For a brief moment after Trump sent his myrmidons to storm the Capitol where Mitch McConnell was telling the Senate the Biden election was legal, he was angry at what had just happened that he actually showed emotion.
“The mob was fed lies,” the GOP leader said on the Senate floor [on Jan. 19]. “They were provoked by the president and other powerful people.” www.msn.com/…
Moscow Mitch was angry enough at The Orange Insurrectionist to privately back his impeachment.
But then he joined almost all Republicans on Tuesday to vote that trying the impeached president after he left office (a trial he himself had delayed) was unconstitutional. That means he will almost certainly not vote to convict Trump next month. What happened?
Nicholas Fandos and Jonathan Martin of the New York Times have an explanation: McConnell Was Done With Trump. His Party Said Not So Fast.
For Mr. McConnell, a leader who derives his power in large part from his ability to keep Republicans unified, defying the will of his members would have been a momentous risk, putting his own post in peril and courting the ire of the far right.
In short, Trump still has a stranglehold on the GOP. Any Republican who crosses him can expect a primary opponent and probably threats of violence. McConnell himself just won a sixth (?!) term and is not likely to run again at his age, and he probably has special protection as minority leader, but the rest of his caucus is not so safe. And he needs them if he is to regain power in 2022 — which we will do our best to stop, of course.
While few have defended [Trump’s] conduct, many fewer have dared to back the impeachment push. The 10 House Republicans who did join Democrats in voting to impeach him faced fierce backlash, and in the Senate, constituents were flooding offices with phone calls indicating they expected their senators to stand behind Mr. Trump.
“Let’s face it: Many of the people there — they want to be re-elected, most of them,” said Bob Corker, a former Republican senator from Tennessee who retired in 2018 after clashing with Mr. Trump. “For those people, whose service in the Senate is their entire life, I’m sure just what they are hearing back home has an effect on them.”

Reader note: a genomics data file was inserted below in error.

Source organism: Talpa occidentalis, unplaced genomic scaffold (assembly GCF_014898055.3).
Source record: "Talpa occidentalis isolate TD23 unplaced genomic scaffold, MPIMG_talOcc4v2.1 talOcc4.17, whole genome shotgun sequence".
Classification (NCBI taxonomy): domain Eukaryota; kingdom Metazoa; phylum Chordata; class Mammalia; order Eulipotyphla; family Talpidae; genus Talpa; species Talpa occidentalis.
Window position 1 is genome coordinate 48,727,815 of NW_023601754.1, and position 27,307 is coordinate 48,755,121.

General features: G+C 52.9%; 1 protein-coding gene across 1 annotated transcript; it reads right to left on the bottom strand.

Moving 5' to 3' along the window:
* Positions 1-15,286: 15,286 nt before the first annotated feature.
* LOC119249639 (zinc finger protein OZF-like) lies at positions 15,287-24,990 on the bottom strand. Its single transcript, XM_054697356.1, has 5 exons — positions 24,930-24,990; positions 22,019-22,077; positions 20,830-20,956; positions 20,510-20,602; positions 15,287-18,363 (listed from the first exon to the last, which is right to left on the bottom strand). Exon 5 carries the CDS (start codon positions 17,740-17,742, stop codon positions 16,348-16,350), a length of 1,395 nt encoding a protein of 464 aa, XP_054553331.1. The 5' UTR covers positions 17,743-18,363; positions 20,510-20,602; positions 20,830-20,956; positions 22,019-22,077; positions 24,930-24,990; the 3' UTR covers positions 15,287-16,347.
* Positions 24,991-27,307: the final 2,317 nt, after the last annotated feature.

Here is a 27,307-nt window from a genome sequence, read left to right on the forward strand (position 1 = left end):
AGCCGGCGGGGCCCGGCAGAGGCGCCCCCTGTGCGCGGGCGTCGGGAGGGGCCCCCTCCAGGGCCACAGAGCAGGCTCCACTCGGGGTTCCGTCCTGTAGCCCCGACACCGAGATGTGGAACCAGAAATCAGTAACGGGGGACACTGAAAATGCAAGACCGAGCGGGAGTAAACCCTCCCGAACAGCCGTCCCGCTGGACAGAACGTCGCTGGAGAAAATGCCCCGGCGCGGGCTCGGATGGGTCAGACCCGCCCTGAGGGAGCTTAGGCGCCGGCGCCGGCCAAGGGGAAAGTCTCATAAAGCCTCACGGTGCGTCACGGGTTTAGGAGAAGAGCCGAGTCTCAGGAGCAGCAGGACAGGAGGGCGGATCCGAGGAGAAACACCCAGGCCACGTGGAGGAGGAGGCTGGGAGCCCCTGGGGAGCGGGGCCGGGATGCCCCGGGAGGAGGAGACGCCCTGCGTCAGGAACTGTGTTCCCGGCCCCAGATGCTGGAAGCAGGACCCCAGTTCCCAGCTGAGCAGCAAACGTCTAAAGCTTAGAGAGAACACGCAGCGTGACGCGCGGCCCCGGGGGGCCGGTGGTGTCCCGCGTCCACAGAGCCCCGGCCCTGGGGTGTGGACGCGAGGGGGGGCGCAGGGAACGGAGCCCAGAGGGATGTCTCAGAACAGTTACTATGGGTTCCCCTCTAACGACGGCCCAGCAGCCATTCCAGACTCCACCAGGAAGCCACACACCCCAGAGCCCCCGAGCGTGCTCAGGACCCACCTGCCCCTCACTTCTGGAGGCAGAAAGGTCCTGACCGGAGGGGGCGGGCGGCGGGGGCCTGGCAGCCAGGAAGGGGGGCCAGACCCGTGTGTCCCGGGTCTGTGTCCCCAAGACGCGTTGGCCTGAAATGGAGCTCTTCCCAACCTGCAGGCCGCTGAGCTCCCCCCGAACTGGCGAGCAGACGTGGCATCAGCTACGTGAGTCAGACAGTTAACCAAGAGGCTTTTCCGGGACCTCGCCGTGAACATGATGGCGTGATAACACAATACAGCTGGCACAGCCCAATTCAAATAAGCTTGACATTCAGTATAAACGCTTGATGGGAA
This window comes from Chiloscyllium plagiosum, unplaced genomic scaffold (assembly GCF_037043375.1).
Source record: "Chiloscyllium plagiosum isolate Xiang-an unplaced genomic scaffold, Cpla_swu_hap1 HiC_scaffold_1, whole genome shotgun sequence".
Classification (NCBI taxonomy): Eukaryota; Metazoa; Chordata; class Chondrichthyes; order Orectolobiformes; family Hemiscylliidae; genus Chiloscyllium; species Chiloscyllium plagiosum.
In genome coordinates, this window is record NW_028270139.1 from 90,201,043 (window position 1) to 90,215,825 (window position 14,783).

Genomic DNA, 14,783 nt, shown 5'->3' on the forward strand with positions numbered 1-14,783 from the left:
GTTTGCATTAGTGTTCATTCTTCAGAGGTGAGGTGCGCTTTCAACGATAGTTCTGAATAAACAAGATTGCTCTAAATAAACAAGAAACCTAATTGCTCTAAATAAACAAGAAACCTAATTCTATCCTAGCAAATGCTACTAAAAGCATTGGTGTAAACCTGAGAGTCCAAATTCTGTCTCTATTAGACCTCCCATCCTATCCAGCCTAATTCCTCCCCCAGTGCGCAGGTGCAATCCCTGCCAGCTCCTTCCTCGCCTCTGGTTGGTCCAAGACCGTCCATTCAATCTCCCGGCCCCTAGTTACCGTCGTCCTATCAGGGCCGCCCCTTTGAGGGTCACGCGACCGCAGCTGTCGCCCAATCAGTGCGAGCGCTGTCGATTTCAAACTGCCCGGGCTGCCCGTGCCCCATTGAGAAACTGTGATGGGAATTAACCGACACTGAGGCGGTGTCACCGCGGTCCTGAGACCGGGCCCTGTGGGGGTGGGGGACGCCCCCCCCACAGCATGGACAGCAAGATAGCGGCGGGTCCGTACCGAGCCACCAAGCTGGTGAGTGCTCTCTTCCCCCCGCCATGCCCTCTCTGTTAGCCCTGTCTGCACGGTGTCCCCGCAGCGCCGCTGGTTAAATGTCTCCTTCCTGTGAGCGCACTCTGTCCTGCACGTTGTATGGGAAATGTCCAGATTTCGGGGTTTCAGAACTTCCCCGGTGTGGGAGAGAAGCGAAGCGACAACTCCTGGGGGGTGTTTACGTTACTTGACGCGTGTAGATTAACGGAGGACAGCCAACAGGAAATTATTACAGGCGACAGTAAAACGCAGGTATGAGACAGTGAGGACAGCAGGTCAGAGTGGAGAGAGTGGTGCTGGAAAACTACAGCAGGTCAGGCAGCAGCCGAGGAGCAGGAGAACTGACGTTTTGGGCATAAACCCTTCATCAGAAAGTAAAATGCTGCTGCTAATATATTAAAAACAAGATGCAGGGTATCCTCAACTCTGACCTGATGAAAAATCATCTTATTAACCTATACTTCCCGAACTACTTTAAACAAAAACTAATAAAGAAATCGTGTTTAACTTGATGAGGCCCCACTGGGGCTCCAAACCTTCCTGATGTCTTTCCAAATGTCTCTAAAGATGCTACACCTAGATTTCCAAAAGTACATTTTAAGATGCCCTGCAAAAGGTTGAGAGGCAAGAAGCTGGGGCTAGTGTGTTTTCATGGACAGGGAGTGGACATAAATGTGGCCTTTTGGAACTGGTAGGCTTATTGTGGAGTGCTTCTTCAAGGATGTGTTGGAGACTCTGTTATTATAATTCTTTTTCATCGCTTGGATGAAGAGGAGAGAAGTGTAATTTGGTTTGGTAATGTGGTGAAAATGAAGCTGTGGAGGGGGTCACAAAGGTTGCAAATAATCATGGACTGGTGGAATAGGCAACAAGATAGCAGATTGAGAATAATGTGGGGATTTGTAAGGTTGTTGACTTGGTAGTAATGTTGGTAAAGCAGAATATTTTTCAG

McConnell is well aware of the damage Trump has done to the party (and, incidentally, to the country), and the damage he can continue to do:
Mr. McConnell remains eager to move beyond Mr. Trump. While his House counterpart, Representative Kevin McCarthy of California, was set to meet Mr. Trump on Thursday in an effort to repair his relationship with the former president, the Senate leader gladly told reporters he had not spoken to Mr. Trump since Dec. 15, after Mr. McConnell congratulated Mr. Biden as the president-elect. He has told allies he hopes never to talk to Mr. Trump again.
But he can’t. Moscow Mitch chose to ride the tiger, and if he ever lets go, he’ll be eaten. He looks to be eaten in any case. He will now go one of two routes, depending on whether he cares more about coming back to power by yielding to a man he despises, or if he is more worried about his legacy and about restoring enough of the country to keep himself and his backers in wealth and comfort.
All this because Trump, who cares only about himself, is using his ugliest weapons to accomplish two — and only two — things: Stay in the limelight, and stay out of jail.
(This diary should be read together with AlyoshaKaramazov’s Boy, Mitch McConnell Ain't the Gangsta He Used to Be. . .)